Inside Wall Street: Wal-Mart going upscale
The world's largest retailer should attract more customers by partnering with American Express on prepaid cards.
You've got to hand it to Wal-Mart Stores (WMT). It has done something novel -- and somewhat classy -- for its discount shoppers. And, of course, something that should make it more profitable.
The global retailing giant wants to offer its bargain-oriented core customers a shot at upward mobility by giving them entry into the world of nonbank debit cards. In partnering with blue-chip American Express (AXP), Wal-Mart is giving a big part of its low-income customers who shun banks access to convenient spending through prepaid cards.
The cards work like debit cards, although with the AmEx-Wal-Mart Bluebird cards, you don't need money in the bank to have one. You load up the card with cash and then use it like a debit card. The card makes it easier for people without bank or checking accounts to go shopping.
The world of nonbanking prepaid-card customers represents a $45 billion market, according to some financial advisory groups, which Wal-Mart could tap to its advantage. For Wal-Mart, it's practically a new business waiting to be profitably developed.
American Express and Wal-Mart have provided little details about their partnership, so Wall Street has yet to estimate what it means to the top and bottom lines of both companies. But in a real sense, what it means for both is an additional market and new customers.
Little wonder, then, that shares of Wal-Mart look like they are on a steady escalator upward, driven not only by the company's impressive performance in its latest quarter but enhanced by the emergence of new market opportunities.
Also adding to the increasingly positive Wal-Mart picture is its decision to provide same-day delivery services for its customers from its neighborhood stores, which is a direct challenge to Amazon's (AMZN) treasured territory -- and a measured expansion into e-commerce.
Wal-Mart's stock rose to a new high of $77.14 on Monday, way up from $57 not too long ago -- on April 24, 2012. Some analysts see the stock gaining another 10 to 20 points in 12 months, even before more specifics are announced about the prepaid cards.
Analyst Robert S. Drbul of Barclays Capital, who rates Wal-Mart "overweight," notes that the company continues to drive growth, leverage and returns "with a new focus on momentum, discipline and investment." He expects 2013 to be another growth year with sales rising 5% to 7%, based on square footage increase of 3% to 4%, which implies $23 billion to $33 billion in incremental sales and 36 to 40 million new square feet of store space.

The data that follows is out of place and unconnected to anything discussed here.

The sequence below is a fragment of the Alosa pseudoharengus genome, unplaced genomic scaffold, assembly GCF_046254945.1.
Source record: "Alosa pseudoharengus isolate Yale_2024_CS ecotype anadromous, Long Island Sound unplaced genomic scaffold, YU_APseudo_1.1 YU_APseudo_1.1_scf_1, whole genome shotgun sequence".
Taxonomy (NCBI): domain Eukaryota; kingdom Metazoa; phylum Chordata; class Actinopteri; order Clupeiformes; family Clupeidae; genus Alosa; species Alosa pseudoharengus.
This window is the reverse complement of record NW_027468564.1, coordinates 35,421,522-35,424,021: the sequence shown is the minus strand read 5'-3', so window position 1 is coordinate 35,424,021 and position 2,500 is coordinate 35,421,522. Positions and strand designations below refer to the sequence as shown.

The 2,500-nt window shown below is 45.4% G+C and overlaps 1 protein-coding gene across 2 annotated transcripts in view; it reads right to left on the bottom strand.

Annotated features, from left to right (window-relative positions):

One of Wal-Mart's latest innovative moves is the small store format. These stores are smaller in size and square footage, but show very good customer traffic. "Neighborhood markets are a very productive format, with comps (comparative sales) up 5% in the first half of 2012, approximately twice that of the rest of the U.S. store fleet," Drbul points out.
Wal-Mart continues to gain points on Wall Street because of its efforts to please millions of customers with its steady value pricing, as well as efforts to reassure its shareholders by providing solid returns.
"We expect Wal-Mart to pursue a balanced approach toward increasing shareholder value through its sustainable long-term growth in its proven business model," says Drbul. And "we continue to be impressed with its disciplined expense management and strategies in place to maintain positive comps," he adds.
The analyst, who has a 12-month price target of $80 to $85 a share for Wal-Mart, is confident the company has the potential to build on current momentum in positive traffic trends and leverage expenses to offset any gross margin pressure.
The price target of $85 is about 15 times his 2013 earnings estimate of $5.20 a share, on sales of $498 billion, up from estimated 2012 profits of $4.90 a share on $474.2 billion. For 2014, he forecasts earnings of $5.85 on sales of $523.5 billion.
Analyst David A. Schick of investment firm Stifel Nicolaus, who rates Wal-Mart a "buy," has a price target of $83 a share. He says it could potentially be trading at 15 times estimated earnings of $6 a share a year from now -- that is, $90 a share.
I don't know of any employer that isn't watching their bottom line. Every business has something the public won't like. Same old story. You can advance with Wal-Mart if you apply yourself.
Just what does John Q Public expect anymore? Go out and vote if you're serious.
this is a great disguise...classy? of course not! is a business decision that would benefit both walmart and amex...how? by the amount of fees they are going to be racking in from "customers" that would pay a "small convenience fee" everytime they load money into the card.... stick to cash anyway or if you need a card and have direct deposit, find a credit union that would not charge you fees on a checking/debit account as long as you have direct deposit or keep a small balance in the account
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